In 1939, the song won an Academy Award. Within a few months, the war was giving those yearning lyrics a whole new meaning. The song's transformation had begun.

Even in 1939, it had undercurrents. Dorothy sings it at the start of the film, when her happy home is disrupted because her neighbour wants to destroy her pet dog, and her beloved aunt and uncle agree. She wants to go over the rainbow because her own world is no longer a sanctuary: childhood is over, paradise is lost.

But Judy Garland was not a child when she sang the song. She was 16, with her bust rigidly corseted to make her look younger. Sung by an adolescent, the song reveals a hidden psychodrama of sexual fear and unease: 'Toto, I have a feeling we're not in Kansas any more.'

The society that produced this sweet confection was sleazy and corrupt. Perhaps that's why the movie's vision of paradise was so kitsch, with its candy colours and artificial flowers: an innocence that parodies itself.

Where troubles melt like lemon drops

Away above the chimney tops . . .

Like a photograph in a darkroom tray, the campness in 'Over the Rainbow' revealed itself slowly. It was a natural favourite among the friends of Dorothy. Drag queens emoted to it, Liberace took it to Las Vegas. The song's appeal lay in Garland's tragic glamour: the irony that the little gingham-clad farm girl had actually spent her childhood on a movie set, fed a steady diet of amphetamines so she could work longer hours. Camp is a winking acknowledgement of the deceptions that lie beneath the surface, and The Wizard of Oz is camp to us because we know now what the real Hollywood - so corrupt, so sexualised - was like.

The best recent commentary on 'Over the Rainbow' is in a movie where the song is never played. Almost 50 years after The Wizard of Oz, David Lynch made Blue Velvet with a heroine named Dorothy. Instead of ruby slippers, she wore red high heels. (The part of Jerry Lee Lewis was played by Dennis Hopper.) Lynch, who is from the mid-west, is obsessed with The Wizard of Oz. Early drafts of the script of Blue Velvet are sprinkled with references to it, and there were more in his next film, Wild at Heart, which ends with the Good Witch Glinda descending in a bright pink bubble.

Lynch was giving us The Wizard of Oz for adults only. He showed how Hollywood kitsch had permeated our dreams. We absorbed its brilliant blue skies and picket fences, and they became our emblems of security, but at the same time we took in Hollywood's unease. We sensed that there was something darker, some web of guilty secrets, beneath the too bright surface. The Wizard of Oz teaches us disillusion: there is a wicked witch at the end of the yellow brick road, and the wizard is a fake.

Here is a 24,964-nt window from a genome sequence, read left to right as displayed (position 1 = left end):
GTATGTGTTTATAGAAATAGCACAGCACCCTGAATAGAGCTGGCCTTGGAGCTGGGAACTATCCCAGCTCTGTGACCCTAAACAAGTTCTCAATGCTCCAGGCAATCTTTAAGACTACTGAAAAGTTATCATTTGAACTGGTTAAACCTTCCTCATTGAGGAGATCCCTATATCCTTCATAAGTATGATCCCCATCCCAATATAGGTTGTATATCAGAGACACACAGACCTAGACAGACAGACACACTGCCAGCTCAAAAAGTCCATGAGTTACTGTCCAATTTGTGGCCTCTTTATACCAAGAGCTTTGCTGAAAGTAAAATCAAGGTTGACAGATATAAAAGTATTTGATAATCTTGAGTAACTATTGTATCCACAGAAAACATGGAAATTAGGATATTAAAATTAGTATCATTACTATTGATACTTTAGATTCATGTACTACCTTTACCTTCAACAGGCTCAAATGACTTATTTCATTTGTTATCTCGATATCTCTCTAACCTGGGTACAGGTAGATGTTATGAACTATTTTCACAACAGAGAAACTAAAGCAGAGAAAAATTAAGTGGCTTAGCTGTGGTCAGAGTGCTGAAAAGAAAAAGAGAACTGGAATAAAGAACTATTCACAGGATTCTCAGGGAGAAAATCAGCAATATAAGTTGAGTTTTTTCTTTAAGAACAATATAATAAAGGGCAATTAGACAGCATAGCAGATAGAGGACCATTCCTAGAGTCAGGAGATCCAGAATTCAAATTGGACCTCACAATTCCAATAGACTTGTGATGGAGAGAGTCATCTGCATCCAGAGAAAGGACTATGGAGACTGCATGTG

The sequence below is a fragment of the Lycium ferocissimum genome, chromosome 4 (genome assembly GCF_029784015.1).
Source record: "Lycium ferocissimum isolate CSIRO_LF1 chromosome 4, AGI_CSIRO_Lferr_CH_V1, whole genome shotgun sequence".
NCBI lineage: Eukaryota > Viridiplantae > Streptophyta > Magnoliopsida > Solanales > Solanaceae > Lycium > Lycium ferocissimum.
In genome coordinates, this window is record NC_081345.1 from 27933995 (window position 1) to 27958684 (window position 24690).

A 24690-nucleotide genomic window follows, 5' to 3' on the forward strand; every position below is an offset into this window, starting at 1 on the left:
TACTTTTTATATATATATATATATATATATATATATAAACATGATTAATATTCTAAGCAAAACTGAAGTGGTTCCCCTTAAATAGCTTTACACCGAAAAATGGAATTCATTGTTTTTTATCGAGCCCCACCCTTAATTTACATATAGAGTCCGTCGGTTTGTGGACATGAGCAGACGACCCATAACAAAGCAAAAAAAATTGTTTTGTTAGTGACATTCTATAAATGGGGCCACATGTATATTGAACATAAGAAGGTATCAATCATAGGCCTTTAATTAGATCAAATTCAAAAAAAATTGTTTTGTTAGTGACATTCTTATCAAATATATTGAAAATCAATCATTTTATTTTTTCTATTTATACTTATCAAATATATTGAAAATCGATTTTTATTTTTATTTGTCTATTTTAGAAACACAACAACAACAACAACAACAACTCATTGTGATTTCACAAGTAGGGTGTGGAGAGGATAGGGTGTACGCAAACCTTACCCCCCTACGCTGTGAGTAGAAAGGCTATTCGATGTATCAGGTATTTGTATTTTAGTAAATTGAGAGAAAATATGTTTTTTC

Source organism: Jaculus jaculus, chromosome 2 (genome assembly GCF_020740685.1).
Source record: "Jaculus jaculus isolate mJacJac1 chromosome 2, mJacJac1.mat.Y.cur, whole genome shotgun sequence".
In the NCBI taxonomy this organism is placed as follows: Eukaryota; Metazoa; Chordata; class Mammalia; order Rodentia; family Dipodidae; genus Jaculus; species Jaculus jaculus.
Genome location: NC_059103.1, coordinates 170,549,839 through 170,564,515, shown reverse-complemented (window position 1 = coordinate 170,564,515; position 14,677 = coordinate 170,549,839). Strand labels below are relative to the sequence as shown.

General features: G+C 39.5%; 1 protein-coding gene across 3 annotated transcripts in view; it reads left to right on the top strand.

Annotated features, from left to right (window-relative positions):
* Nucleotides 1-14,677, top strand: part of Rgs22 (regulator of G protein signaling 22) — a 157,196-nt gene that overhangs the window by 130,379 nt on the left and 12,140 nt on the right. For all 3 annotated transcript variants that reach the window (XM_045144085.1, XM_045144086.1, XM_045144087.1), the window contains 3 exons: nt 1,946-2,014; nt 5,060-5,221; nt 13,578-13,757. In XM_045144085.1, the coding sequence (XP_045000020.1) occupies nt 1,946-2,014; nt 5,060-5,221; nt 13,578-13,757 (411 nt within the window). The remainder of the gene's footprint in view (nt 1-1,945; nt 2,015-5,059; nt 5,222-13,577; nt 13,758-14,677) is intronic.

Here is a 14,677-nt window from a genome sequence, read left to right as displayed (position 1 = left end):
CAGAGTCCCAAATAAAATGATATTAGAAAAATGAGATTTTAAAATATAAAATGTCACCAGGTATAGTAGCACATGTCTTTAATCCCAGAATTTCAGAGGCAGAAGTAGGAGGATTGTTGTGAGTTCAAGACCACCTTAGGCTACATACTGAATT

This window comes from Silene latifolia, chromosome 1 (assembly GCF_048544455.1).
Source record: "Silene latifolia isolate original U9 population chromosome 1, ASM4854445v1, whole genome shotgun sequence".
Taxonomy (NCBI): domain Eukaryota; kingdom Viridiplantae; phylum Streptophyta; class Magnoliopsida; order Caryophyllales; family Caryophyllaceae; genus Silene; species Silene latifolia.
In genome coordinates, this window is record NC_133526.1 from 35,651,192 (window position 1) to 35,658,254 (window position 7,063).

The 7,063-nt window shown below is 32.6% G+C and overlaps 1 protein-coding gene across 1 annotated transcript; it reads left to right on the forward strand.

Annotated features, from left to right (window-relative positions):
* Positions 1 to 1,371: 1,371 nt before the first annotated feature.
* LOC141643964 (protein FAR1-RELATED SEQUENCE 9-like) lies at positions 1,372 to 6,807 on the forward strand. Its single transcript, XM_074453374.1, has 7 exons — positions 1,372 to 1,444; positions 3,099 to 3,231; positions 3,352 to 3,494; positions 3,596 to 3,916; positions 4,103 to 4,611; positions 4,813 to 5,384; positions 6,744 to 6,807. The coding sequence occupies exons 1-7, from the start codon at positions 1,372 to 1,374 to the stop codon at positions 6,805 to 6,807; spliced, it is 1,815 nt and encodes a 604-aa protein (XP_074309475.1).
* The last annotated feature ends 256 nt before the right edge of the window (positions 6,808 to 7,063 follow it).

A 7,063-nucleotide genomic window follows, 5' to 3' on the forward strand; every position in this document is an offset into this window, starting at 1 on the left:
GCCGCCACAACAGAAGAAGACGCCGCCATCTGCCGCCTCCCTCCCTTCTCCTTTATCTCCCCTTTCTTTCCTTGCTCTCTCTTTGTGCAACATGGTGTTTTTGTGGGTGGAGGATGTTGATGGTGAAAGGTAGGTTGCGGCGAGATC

The level of irony in 'Over the Rainbow' depends on how the singer feels about paradise. In the original, Garland's tone is deep and mature but she has the clarity and freshness of a child. In 1960 when she recorded the song again (Judy Garland: The London Sessions, Capitol) the childlike lyrics were delivered with hopeless melancholy. It had become a lament for her own life. As her biographer writes, 'the song no longer belonged to Dorothy; it belonged, forever, to Judy Garland'.

Because it deals with innocence and experience, dream and disillusion, 'Over the Rainbow' seems capable of infinite adaptations. A few years ago a male falsetto version stormed the gay clubs of New York; it could be taken first as a triumphant anthem of sexual liberation and later as a requiem for Aids. The song can be high camp or showbusiness melodrama or delicate jazz. It has been recorded by Basie and Brubeck, Sinatra and Fitzgerald, Max Bygraves, Richard Clayderman, Patti Labelle, Melissa Manchester, John Martyn and Willie Nelson. But only one version I know rivals Garland's. It's by Aretha Franklin, and was part of her very first recording session (The Great Aretha Franklin, The First Twelve Sides, Atlantic). She was 18: like Garland, a teenager who combined youthful exuberance with the power and technique of a mature woman. Her delivery was elegant and truthful, with a simple jazz backdrop and no stylistic excesses, just a voice brimming with feeling. Only in the last verse did she let fly with gospel emotion. The best versions of 'Over the Rainbow' come from extremes. You have to be very young or very disappointed to do this song justice.

To hear 'Over the Rainbow', tune into Radio 2 (88-91 FM) at 9.05-10.30am today, when John Sachs will play two of the versions discussed here.

'Lives of the Great Songs' returns for a second run of eight weeks in October.

(Photograph omitted)